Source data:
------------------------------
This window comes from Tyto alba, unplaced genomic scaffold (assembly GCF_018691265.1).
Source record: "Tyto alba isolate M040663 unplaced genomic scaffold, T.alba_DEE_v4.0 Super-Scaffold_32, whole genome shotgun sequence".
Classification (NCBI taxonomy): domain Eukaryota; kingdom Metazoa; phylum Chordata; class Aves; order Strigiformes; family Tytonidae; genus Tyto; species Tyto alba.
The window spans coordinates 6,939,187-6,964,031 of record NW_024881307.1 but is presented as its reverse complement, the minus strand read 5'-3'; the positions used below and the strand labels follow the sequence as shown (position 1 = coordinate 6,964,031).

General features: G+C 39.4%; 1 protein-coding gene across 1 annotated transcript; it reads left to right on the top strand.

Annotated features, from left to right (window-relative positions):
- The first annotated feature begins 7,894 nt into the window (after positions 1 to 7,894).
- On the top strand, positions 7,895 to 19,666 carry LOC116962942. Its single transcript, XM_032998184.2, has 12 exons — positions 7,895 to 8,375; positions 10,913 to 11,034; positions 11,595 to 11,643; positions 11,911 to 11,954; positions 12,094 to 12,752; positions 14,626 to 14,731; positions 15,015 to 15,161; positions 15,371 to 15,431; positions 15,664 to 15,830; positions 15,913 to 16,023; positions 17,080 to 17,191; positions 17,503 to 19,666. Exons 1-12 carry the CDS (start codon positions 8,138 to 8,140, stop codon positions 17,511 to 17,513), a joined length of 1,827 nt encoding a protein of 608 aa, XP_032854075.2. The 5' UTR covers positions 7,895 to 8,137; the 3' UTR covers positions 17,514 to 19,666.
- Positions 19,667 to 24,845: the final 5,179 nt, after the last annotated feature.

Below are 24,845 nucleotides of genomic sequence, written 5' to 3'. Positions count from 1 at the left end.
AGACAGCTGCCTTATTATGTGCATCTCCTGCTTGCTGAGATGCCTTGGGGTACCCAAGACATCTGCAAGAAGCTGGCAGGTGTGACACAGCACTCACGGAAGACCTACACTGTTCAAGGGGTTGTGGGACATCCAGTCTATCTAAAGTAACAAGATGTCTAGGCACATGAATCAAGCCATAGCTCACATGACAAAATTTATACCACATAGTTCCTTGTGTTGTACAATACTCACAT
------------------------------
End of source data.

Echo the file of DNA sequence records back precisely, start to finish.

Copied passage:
This window comes from Tyto alba, unplaced genomic scaffold (assembly GCF_018691265.1).
Source record: "Tyto alba isolate M040663 unplaced genomic scaffold, T.alba_DEE_v4.0 Super-Scaffold_32, whole genome shotgun sequence".
Classification (NCBI taxonomy): domain Eukaryota; kingdom Metazoa; phylum Chordata; class Aves; order Strigiformes; family Tytonidae; genus Tyto; species Tyto alba.
The window spans coordinates 6,939,187-6,964,031 of record NW_024881307.1 but is presented as its reverse complement, the minus strand read 5'-3'; the positions used below and the strand labels follow the sequence as shown (position 1 = coordinate 6,964,031).

General features: G+C 39.4%; 1 protein-coding gene across 1 annotated transcript; it reads left to right on the top strand.

Annotated features, from left to right (window-relative positions):
- The first annotated feature begins 7,894 nt into the window (after positions 1 to 7,894).
- On the top strand, positions 7,895 to 19,666 carry LOC116962942. Its single transcript, XM_032998184.2, has 12 exons — positions 7,895 to 8,375; positions 10,913 to 11,034; positions 11,595 to 11,643; positions 11,911 to 11,954; positions 12,094 to 12,752; positions 14,626 to 14,731; positions 15,015 to 15,161; positions 15,371 to 15,431; positions 15,664 to 15,830; positions 15,913 to 16,023; positions 17,080 to 17,191; positions 17,503 to 19,666. Exons 1-12 carry the CDS (start codon positions 8,138 to 8,140, stop codon positions 17,511 to 17,513), a joined length of 1,827 nt encoding a protein of 608 aa, XP_032854075.2. The 5' UTR covers positions 7,895 to 8,137; the 3' UTR covers positions 17,514 to 19,666.
- Positions 19,667 to 24,845: the final 5,179 nt, after the last annotated feature.

Below are 24,845 nucleotides of genomic sequence, written 5' to 3'. Positions count from 1 at the left end.
AGACAGCTGCCTTATTATGTGCATCTCCTGCTTGCTGAGATGCCTTGGGGTACCCAAGACATCTGCAAGAAGCTGGCAGGTGTGACACAGCACTCACGGAAGACCTACACTGTTCAAGGGGTTGTGGGACATCCAGTCTATCTAAAGTAACAAGATGTCTAGGCACATGAATCAAGCCATAGCTCACATGACAAAATTTATACCACATAGTTCCTTGTGTTGTACAATACTCACAT